Folks entering the front door of the Hampden Republican Club are not greeted by political functionaries. There’s no phone bank getting out the vote for the upcoming election, no signs promoting GOP Congressman Andy Harris or presidential candidate Mitt Romney. Not even an animatronic Ronald Reagan statue emitting storied sound bites like, “Mr. Gorbachev, tear down this wall!”
In reality, penetrate the bare, green-faced building on Chestnut Avenue just below The Avenue, and you enter a dim 6,000 square-foot space that is decidedly apolitical, more a giant pool hall than a conservative redoubt in a city where donkeys outgun elephants nine-to-one.
Round banquet tables dot the confines, and there’s a Formica-topped bar in a semi-walled-off area in the back, beneath a big-screen TV. The walls are lined with billiard trophies and hung with an impressive collection of tapestries depicting dogs playing poker. But while there’s not much to look at between the nicotine-stained tin ceiling and the green and white tile floor, there’s a lot to ruminate on.
“Wow, walking in here brings back some memories,” says James Campbell, a former six-term Democratic member of the Maryland House of Delegates accompanying a reporter on a recent tour of the club. “It feels like stepping back into the old days. There’s a lot of history in these walls.”
If you’re wondering why an erstwhile Democratic legislator would wax nostalgic about a Republican club, you should be aware of the building’s bipolar political existence. While it’s been a GOP club since right-leaning local David Morgan bought the place in 1995, for 20 years before that it was a Democratic club—a lynchpin in a smoky, beery, old-school approach to electoral politics that, for better or worse, has gone the way of those clunky, lever-operated voting booths.
And yet, this unassuming structure still has connections to the corridors of power, past and present, on both sides of the aisle.
“I’ve probably been to the club four or five times and talked to some good groups there,” says former Republican governor and congressman Robert Ehrlich. “The place just reeks of history.”
Democratic Senator Ben Cardin recalls the address from his days in the state legislature, when his district included Hampden.
“Hampden was—still is—a unique and close-knit community,” the senator says. “When I first started to represent it, the only way to really get into the community was through the Hampden Democratic Club. It was the neighborhood’s political antenna to the outside world.”
And these days? Well, let’s just say the pool trophies and dog tapestries are no strangers to darkness. Given the city’s stark political tilt, it never achieved the hubbub as a Republican hangout as it did with the Democrats. Elephants do collect here on occasion. On Super Tuesday in March, some 80 GOPers were on hand to watch the primary results come in and hold their own presidential straw poll. (Mitt Romney and Rick Santorum tied.)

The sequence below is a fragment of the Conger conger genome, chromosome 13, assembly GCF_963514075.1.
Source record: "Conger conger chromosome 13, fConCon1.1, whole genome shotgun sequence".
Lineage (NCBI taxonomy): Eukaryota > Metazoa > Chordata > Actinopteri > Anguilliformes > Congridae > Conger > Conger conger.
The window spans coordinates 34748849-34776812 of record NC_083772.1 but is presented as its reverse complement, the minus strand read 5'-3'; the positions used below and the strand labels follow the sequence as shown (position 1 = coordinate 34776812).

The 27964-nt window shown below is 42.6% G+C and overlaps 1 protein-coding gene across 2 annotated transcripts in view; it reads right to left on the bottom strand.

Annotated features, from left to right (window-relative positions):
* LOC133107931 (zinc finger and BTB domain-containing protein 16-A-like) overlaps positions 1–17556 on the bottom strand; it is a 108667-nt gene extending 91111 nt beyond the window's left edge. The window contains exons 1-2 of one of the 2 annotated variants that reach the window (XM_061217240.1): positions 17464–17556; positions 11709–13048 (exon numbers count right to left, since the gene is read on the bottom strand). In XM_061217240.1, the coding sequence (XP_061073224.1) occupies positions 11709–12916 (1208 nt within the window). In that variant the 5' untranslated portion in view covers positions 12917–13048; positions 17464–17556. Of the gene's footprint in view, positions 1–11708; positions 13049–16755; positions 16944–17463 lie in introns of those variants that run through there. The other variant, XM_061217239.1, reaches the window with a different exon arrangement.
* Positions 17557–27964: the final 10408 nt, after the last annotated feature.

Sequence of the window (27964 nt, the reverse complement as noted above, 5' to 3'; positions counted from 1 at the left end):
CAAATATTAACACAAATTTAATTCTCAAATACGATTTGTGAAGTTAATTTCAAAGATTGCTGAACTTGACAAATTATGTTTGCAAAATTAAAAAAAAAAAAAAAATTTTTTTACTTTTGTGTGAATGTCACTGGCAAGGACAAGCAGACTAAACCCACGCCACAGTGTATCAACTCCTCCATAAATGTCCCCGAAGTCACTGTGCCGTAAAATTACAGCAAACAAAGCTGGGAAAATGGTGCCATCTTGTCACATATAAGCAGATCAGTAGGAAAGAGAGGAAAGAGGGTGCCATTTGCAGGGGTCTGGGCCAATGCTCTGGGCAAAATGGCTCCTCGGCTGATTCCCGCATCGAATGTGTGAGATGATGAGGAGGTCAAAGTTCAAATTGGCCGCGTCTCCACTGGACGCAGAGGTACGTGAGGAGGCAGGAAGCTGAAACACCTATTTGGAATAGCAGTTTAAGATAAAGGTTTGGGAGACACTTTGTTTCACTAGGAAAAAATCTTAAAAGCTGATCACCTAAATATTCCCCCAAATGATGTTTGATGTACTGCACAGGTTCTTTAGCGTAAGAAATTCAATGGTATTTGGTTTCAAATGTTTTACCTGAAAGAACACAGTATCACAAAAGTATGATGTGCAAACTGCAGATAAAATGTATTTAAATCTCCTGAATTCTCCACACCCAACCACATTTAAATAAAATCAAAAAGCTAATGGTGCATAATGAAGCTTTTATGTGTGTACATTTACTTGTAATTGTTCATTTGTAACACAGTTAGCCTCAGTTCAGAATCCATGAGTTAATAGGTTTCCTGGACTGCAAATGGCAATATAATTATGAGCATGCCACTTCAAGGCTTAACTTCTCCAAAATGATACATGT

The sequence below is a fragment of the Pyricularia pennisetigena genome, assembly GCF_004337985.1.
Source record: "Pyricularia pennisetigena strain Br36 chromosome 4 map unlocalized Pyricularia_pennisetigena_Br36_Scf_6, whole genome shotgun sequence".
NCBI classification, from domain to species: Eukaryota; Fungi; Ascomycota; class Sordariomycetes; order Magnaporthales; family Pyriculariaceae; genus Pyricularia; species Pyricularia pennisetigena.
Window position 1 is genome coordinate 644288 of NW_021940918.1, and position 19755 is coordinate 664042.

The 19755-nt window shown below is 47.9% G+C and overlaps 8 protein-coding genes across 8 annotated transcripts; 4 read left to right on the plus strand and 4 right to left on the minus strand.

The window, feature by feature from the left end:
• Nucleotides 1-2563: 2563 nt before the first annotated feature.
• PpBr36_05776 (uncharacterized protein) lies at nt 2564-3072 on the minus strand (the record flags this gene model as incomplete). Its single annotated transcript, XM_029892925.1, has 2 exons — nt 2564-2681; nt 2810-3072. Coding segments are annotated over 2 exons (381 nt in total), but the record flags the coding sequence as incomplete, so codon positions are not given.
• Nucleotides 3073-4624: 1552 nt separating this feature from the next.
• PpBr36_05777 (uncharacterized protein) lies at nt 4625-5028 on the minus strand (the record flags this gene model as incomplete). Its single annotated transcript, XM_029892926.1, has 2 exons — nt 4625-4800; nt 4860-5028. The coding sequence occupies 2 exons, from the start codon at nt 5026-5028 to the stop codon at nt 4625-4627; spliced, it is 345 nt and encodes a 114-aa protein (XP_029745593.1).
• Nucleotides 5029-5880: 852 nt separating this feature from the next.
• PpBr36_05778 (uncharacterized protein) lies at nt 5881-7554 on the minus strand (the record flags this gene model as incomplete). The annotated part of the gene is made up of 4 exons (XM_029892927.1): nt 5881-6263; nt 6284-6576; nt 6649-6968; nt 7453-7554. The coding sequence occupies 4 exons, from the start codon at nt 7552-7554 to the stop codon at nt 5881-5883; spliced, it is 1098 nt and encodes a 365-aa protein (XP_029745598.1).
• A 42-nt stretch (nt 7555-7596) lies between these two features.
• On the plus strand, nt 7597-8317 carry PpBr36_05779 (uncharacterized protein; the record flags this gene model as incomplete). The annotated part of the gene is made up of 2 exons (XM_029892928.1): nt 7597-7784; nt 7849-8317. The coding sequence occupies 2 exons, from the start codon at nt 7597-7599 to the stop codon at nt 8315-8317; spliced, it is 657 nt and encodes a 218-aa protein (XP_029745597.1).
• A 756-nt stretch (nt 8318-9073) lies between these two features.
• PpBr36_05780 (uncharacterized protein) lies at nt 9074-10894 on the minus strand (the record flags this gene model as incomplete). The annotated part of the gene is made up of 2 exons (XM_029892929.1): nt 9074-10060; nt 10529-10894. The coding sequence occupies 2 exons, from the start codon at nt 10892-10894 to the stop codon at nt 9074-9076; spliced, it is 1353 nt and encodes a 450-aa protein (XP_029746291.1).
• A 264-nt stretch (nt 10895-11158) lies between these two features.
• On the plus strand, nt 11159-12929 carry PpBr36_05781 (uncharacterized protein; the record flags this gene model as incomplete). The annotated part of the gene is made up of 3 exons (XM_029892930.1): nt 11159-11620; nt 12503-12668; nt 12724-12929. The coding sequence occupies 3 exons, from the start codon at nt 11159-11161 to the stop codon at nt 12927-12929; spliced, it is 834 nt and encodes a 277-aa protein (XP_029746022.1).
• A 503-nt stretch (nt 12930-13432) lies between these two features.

The city’s Republican Central Committee, however, holds its monthly meetings at a public library. On most nights, the facility functions simply as a semi-private social club, where locals bring their own beer and hang out. It is also an unlicensed one, and liquor-board raids over the years have left the place on life-support. Once home to 27 pool leagues, the club currently hosts two. Want to see a lively crowd? Your best bet would be the once-a-week bingo sessions a group of local seniors holds within.
“I’m 71 years old, and I just can’t keep on doing this,” says club owner David Morgan, who is also adjusting to life as a recent widower. “I’m slowing down. My two children want no part of it, and so, chances are, this probably is going to be sold in the very near future. There’s just nothing here anymore.”
Neighborhood political clubs, Democratic ones at least, were a fixture in Baltimore for most of the 20th century. At their best, they were the political hubs where folks learned about issues, met candidates, listened to speeches, and socialized with ideologically kindred spirits. More nefariously, they were cogs in a machine-style system of politics where ward bosses traded pools of votes for an influence pipeline to City Hall, patronage jobs, and other bits of mutual back-scratching.
“I cut my teeth at the Hampden Democratic Club,” says city Councilwoman (and past council president) Mary Pat Clarke. “I went to their monthly meetings, endorsement parties, fundraisers—we all did.”
She recalls when the club met in a small row-house bar across the street. It was in 1975 when Hampden Democratic heavyweight, the late Bob Burns, leased the former Acme/Shop Rite grocery store and kicked the club up a notch. “Then, they had plenty of room and had all kinds of dances and parties,” Clarke says. “It was just a fun place.”